Upload – A Few Initial Thoughts About The Amazon Original Series

upload

Generally speaking, I tend to like Amazon Original content. When I saw a new series debut created by the man who brought us The Office, I had to give it a chance.

I am currently three episodes in, and I really like Upload.

If you’re unfamiliar with the premise, Upload takes place in 2033. It’s a very recognizable world, but it’s also got some technical upgrades we might expect such as constant drone traffic, self-driving cars, and rating systems for basically everything. One major advancement, however, is the ability to have your consciousness uploaded into a virtual reality program upon death. As the slogan says, “Live your best digital afterlife.” Unfortunately, there are degrees as to the quality of the digital afterlife, and those variances are determined by how much you are willing to pay.

Our main character is Nathan Brown, played by Robbie Amell. Nathan is a young, handsome, charismatic software developer who finds himself uploaded to the digital afterlife. His personal assistant is Nora Antony, played by Andy Allo. Nora is basically a customer service agent tasked with making sure residents in her company’s afterlife program are well attended.

So far–like I said, I’m only three episodes in–Nathan and Nora have developed an unlikely friendship, and they both have begun to suspect that Nathan really and truly doesn’t belong in the digital afterlife.

Which brings us to something I greatly admire about Upload. It defies any labels regarding genre. It has comedic moments, to be sure, but it’s also pretty evocative in terms of science fiction. It’s taking a grounded, realistic approach in many ways as to what our technology will probably bring us in 13 years. Furthermore, a true mystery is in development pertaining to Nathan’s death. Comedy, realistic sci-fi, mystery? Perfect!

I’ve written about Robbie Amell before, but Andy Allo is new to me. Both of these actors shine in Upload. They are charming, beautiful, yet also strangely relatable. Allo pulls off the “common person” role convincingly despite her star quality, and Amell utilizes an early Tom Cruise level of lovable cockiness that is undeniable.

I’m not sure this show is for everyone, but it definitely appeals to my tastes. Though the first episode is about an hour, most of the subsequent episodes are only about 30 minutes, so I believe it would be well worth your time to give it a try.

Let me know what you think of it.

My Reaction To the First Episode Of The Marvelous Mrs. Maisel

My wife and I have been meaning to watch this Amazon original for several weeks now, and last night we finally got around to the first episode.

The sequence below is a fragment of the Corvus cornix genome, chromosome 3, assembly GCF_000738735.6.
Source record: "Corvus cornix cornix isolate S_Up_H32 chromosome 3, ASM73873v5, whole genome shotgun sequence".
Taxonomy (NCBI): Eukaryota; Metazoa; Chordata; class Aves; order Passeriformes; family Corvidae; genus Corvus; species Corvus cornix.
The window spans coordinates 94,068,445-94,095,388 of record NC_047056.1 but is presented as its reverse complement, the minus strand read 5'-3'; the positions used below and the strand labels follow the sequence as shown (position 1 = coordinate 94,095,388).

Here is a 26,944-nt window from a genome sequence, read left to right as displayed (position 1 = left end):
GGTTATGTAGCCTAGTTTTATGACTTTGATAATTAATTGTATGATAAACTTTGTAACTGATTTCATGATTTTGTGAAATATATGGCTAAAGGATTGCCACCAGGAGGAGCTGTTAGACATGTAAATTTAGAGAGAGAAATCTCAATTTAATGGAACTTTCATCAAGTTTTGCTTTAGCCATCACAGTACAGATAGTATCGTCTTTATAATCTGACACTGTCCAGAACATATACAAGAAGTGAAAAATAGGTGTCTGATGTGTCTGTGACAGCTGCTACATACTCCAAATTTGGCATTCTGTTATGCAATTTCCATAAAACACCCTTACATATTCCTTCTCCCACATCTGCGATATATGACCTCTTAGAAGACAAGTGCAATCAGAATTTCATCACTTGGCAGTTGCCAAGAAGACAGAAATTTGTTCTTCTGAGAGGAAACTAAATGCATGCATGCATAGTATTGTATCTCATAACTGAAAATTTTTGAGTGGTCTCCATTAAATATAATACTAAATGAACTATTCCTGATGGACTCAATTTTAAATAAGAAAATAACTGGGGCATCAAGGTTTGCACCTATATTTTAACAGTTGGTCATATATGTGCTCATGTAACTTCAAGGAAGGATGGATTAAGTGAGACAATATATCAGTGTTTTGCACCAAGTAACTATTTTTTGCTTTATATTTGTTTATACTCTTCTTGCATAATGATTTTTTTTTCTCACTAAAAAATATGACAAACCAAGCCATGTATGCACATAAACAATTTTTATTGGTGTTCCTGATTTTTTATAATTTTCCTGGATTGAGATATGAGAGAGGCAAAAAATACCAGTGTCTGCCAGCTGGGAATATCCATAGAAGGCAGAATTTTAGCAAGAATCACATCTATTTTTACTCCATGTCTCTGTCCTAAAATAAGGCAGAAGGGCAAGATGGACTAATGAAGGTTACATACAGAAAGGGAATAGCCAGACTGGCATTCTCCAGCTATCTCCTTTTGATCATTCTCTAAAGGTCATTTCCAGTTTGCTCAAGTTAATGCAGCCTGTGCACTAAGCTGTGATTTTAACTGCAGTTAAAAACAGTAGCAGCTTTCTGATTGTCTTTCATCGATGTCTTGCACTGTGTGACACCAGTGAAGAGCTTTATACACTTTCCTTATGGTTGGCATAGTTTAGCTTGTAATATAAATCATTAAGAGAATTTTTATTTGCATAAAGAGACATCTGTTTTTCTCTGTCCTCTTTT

In a word, we would describe it as “charming.”

If you’re unfamiliar with the plot, an upper-class Jewish housewife becomes a stand-up comic after her would-be comedian husband leaves her and the kids.

At first, I wasn’t too sure about it.  Midge Maisel seemed a little too perfect, a little too flamboyant, a little too entitled.  The dialogue struck me as a little too fanciful, and the characters’ circumstances were just a bit too ideal.

However, before too long, her husband began to grate on the nerves and disaster lurked in the shadows.  When he finally revealed himself as the shallow jerk we suspected, the show took on a new angle — a far more satisfying angle.

It sounds terrible to say the show didn’t get interesting until Midge got the rug pulled out from under her, but it’s the truth.  I would not have continued watching the perfect wife living the perfect life, but watching Midge fall apart while inadvertently excelling at something on a whim (stand-up comedy) that her husband couldn’t do on his best day — that was so gratifying.

By the time the first episode ended, my wife and I were won over and excited for the next installment.

Rachel Brosnahan plays Midge Maisel, and I found myself enamored by her performance.  At times she came dangerously close to being annoying, but somehow she always managed to reign her character in enough to make her instead charming.  Best of all?  Brosnahan is actually really funny.  She’s got great timing, fun facial expressions, and fantastic inflection.  If the actress seems familiar to you, she played Rachel on House of Cards, which makes Brosnhan’s performance all the more amazing.   Midge is as different from Rachel as you can possibly imagine, especially in general body language and mood.  What a testament to Brosnahan’s range!

If you’re looking for a charming new show with a bit of drama but mostly comedy, this is the one for you.  Be aware, though, that it’s aimed at adults.  While the first episode is mostly light and fun, there are occasional swear words and flashes of nudity.

 

(Did you enjoy this review?  Check out Scott William Foley’s short stories HERE!)